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  19. I agree, ultimately, we have to make that decision ourselves. Betas help and setting it aside and then coming back to it helps. My problem is def. lack of objectivity. Lots to think about.

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  20. My "AHA!" moment of the day! I have a novel that needs some major revision, and I've wondered about some of the questions you listed. So true about being too close to your own work. I think sometimes we feel like certain things are written in cement, and we're so used to them or in love with a certain scene that the messy and often painful work of jackhammering and reforming can overwhelm. That's where I'm at with this particular novel anyway.

    Thanks for the great post!

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  21. That's always a tough decision. I think every story has some element that makes it worth saving, or else we wouldn't have started to write it in the first place. Sometimes the key is getting down the core of the story, and why we wrote it. When we reach that, then we have our answer.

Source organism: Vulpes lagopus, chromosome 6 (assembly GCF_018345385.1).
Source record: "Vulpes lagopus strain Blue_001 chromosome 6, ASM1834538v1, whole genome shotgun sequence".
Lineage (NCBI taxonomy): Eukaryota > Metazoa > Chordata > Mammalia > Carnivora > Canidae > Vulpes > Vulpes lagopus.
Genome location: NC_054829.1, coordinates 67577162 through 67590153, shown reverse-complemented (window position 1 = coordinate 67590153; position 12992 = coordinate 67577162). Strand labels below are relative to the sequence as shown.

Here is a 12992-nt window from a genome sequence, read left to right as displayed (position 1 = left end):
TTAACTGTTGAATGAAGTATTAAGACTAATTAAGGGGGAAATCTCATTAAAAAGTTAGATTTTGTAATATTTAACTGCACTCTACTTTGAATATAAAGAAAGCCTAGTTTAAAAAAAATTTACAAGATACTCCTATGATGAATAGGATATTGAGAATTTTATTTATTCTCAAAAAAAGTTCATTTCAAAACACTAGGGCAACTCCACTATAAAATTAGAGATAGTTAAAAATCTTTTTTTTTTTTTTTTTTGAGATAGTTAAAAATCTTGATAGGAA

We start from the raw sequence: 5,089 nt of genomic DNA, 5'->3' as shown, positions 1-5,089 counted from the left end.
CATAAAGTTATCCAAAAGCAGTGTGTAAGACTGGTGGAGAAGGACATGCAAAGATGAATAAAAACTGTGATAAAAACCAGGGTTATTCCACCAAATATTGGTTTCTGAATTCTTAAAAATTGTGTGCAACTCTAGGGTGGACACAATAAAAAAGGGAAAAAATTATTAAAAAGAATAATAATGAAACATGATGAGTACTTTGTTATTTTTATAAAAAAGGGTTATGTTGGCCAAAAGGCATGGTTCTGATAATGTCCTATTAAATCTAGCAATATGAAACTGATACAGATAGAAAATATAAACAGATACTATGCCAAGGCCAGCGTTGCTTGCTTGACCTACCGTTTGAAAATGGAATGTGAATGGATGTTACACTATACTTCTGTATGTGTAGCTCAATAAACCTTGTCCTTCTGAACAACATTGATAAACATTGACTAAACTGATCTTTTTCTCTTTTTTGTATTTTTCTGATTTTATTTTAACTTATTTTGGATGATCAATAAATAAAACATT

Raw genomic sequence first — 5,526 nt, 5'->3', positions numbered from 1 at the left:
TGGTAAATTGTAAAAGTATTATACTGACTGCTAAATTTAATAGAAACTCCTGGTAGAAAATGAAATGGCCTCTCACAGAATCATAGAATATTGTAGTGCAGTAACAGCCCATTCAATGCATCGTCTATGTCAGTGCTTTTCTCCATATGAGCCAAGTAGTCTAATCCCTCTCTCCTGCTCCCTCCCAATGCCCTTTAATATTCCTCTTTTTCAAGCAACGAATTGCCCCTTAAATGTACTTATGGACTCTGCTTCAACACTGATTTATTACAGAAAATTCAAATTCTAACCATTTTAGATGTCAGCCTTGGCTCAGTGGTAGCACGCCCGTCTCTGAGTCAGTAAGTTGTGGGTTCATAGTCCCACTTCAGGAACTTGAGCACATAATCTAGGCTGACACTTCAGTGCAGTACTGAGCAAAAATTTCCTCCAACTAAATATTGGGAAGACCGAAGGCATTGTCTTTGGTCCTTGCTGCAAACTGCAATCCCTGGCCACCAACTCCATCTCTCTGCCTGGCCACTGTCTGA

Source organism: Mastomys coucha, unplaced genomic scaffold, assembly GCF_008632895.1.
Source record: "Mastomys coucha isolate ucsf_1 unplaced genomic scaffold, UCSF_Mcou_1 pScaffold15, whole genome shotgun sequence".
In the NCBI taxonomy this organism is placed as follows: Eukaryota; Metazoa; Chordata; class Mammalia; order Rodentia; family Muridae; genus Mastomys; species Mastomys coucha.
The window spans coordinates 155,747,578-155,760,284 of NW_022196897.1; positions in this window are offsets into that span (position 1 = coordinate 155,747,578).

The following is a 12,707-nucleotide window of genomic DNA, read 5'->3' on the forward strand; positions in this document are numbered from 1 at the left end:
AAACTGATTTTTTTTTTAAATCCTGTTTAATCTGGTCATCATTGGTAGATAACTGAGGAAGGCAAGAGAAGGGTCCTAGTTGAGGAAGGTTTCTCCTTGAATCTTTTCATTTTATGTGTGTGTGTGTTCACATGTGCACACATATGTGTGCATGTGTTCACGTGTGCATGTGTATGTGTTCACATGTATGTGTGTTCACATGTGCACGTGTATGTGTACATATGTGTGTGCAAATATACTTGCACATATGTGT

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  22. I struggle at this stage. I've put aside 2 novels that I actually think are workable - they just need work. I've learned so much since I've written them. I need to find a big chunk of time to really go through them and decide what to do. :)

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  23. I definitely have many of those moments, mostly when I'm burned out on revisions or whatever - like with my novel SUNDOWN. I've had to leave it alone for fear I'll go nuts & delete the whole thing :P